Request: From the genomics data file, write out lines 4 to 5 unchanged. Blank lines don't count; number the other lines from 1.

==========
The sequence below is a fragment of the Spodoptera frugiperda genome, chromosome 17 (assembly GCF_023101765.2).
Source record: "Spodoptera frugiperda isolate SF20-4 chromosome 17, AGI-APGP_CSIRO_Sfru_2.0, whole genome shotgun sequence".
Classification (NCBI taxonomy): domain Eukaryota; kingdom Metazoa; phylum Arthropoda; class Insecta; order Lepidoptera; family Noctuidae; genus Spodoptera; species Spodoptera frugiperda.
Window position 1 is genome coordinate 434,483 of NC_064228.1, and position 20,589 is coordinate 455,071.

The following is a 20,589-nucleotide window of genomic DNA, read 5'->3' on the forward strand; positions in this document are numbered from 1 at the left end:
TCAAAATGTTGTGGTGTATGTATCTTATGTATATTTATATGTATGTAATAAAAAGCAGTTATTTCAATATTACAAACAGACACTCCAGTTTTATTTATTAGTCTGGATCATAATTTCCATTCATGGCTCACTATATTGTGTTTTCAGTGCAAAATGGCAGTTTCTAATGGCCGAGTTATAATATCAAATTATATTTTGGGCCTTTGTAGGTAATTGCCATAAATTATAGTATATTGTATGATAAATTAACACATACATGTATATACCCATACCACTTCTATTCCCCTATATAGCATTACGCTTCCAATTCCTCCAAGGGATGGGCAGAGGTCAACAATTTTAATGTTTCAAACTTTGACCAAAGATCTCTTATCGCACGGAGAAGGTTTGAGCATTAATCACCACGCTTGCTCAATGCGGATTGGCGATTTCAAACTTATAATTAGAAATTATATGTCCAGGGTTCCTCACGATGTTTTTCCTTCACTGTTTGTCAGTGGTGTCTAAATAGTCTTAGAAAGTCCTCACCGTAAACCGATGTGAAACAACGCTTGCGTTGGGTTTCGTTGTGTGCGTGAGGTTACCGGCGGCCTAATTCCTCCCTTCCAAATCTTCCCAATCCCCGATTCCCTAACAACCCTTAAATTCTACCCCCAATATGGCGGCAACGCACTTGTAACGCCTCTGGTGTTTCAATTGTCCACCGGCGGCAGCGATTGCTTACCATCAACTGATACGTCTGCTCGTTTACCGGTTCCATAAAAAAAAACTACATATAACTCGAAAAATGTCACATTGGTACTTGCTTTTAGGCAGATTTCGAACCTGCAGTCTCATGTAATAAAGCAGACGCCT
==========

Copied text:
Window position 1 is genome coordinate 434,483 of NC_064228.1, and position 20,589 is coordinate 455,071.

The following is a 20,589-nucleotide window of genomic DNA, read 5'->3' on the forward strand; positions in this document are numbered from 1 at the left end: